The premise behind this so-so Jack-the-Ripper novelization--the 1888 psycho-killer was Queen Victoria's grandson Eddy!--is...



The premise behind this so-so Jack-the-Ripper novelization--the 1888 psycho-killer was Queen Victoria's grandson Eddy!--is an old, old story, familiar to anyone with even a passing Ripper interest. So West (Madeleine) endeavors to add freshness here by falling out the proceedings with side-issues (e.g., details of the cover-up) and dubious fictional trimmings: cutesy historical cameos, Ragtime-style; the inner musings of the police inspector on the case; and his romantic involvement with one of the Ripper's victims. This detective-hero is Inspector John West, whose diary entries supply most of the novel's text. Assigned to the grisly murder/mutilation of a Whitechapel prostitute, West is skeptical about local rumors of Jewish ritual-killings--especially when other prostitute-slayings soon follow, with kinky particulars. (""What kind of man lays out farthings to close a victim's eyes and then carries her vagina away in his pocket?"") Meanwhile, West pays compassionate visits to the Elephant Man, who shares West's fond fascination with the Royal Family; there's also an interview with actor Richard Mansfield and a chance meeting with young Bernard Shaw, burgeoning critic and failed novelist. (""Maybe I should write plays,"" says Shaw.) And West, charmed by news reports of Prince Eddy's marriage plans, yearns for matrimony himself, hesitantly courting lovely, lower-class Mary Kelly. But as the detective begins to realize that the Ripper is a royal prince, protected from justice by the powers-that-be (a Masonic conspiracy), he also discovers that Mary--a woman with secrets--knows far too much for her own good about the Ripper's identity. The characterization of Inspector West is too bland to provide this workmanlike historical reconstruction with a dramatic center; the narration, despite strivings for literary flavor and philosophical rumination, remains rather flat. And the portrait of the royal Ripper himself is a sketchy dot in the background. But, compared to mindless concoctions like Yours Truly, From Hell (p. 957), this is a laudably restrained Ripper ""faction""--mildly involving, properly horrific, and (for newcomers to Ripper lore) modestly provocative.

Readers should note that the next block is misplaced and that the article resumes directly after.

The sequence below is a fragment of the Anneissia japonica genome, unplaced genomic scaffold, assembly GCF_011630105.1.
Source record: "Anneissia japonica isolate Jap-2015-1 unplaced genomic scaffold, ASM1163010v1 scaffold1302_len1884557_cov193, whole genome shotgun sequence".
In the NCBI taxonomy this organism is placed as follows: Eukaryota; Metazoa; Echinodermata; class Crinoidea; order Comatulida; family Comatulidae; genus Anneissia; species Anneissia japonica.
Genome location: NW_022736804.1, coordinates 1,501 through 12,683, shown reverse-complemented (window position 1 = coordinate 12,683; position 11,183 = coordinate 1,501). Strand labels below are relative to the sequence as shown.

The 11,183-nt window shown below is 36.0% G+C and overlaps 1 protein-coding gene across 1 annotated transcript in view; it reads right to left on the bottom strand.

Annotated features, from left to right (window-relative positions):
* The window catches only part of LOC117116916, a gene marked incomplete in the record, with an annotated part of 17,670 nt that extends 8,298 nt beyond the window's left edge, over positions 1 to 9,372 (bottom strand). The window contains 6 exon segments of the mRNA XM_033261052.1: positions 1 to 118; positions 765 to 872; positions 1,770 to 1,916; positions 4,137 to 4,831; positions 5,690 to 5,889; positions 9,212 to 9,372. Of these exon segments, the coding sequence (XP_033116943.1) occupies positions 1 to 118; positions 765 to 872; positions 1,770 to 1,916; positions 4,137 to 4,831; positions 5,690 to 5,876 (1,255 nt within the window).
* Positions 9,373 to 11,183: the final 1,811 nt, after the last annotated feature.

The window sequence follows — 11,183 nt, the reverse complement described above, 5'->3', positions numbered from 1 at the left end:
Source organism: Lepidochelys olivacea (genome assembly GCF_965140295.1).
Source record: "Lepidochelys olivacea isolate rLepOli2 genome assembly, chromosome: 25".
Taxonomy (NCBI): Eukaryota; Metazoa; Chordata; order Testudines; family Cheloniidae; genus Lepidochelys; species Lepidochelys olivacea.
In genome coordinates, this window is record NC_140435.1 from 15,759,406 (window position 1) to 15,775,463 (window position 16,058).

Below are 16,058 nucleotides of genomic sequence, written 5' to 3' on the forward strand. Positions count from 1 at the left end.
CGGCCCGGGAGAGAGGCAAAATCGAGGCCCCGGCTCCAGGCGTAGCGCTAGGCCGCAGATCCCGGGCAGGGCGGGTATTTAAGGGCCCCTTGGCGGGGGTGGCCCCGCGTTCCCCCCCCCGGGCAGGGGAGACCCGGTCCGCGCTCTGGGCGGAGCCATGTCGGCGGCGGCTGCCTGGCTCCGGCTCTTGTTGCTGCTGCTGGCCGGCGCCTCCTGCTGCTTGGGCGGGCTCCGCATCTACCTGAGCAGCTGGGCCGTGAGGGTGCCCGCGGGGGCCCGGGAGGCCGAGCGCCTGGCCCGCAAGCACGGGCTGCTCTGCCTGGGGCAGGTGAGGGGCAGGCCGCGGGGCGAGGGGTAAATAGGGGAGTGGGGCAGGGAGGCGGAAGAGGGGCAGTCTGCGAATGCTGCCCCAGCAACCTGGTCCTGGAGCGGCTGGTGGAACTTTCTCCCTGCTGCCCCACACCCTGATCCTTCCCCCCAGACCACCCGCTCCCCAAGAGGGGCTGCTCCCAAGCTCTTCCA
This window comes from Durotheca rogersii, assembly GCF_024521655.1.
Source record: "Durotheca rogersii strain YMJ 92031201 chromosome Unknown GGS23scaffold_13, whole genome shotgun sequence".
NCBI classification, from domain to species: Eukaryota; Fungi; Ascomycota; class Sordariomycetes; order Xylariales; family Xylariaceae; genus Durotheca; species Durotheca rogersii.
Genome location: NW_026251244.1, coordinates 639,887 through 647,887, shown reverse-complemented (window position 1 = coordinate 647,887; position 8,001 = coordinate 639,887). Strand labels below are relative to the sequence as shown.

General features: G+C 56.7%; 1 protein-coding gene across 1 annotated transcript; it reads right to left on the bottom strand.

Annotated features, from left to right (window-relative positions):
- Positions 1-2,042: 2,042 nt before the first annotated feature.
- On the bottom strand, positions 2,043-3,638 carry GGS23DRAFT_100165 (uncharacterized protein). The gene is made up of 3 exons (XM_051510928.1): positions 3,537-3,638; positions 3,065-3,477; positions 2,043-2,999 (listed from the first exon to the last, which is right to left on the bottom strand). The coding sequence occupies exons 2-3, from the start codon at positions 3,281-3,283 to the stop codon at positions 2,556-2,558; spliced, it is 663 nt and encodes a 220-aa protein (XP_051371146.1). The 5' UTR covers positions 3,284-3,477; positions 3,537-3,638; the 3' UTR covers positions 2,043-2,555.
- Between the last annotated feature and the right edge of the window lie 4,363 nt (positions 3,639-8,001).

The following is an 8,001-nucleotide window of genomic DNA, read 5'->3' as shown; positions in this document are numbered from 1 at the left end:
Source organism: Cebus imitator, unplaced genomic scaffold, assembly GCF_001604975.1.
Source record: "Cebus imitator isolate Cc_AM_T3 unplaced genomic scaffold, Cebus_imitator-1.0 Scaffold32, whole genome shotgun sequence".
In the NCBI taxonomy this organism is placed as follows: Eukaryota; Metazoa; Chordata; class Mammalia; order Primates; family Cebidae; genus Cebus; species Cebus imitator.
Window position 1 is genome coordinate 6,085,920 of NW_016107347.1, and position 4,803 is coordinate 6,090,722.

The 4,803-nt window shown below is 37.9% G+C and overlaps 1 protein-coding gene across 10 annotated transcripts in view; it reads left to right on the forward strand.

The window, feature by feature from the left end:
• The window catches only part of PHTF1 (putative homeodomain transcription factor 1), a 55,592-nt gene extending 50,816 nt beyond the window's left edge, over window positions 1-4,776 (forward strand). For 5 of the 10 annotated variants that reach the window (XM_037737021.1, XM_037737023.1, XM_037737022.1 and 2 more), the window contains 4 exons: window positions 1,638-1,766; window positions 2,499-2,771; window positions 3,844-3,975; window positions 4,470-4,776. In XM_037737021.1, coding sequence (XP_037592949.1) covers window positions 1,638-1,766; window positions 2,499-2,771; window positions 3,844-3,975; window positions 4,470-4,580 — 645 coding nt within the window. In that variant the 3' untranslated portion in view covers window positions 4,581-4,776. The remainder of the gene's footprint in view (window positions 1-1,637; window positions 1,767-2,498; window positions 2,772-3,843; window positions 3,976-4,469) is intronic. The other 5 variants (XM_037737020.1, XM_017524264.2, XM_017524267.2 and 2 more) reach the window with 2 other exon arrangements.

Pub Date: Nov. 25, 1987


Page Count: -

Publisher: St. Martin's

Review Posted Online: N/A

Kirkus Reviews Issue: Oct. 15, 1987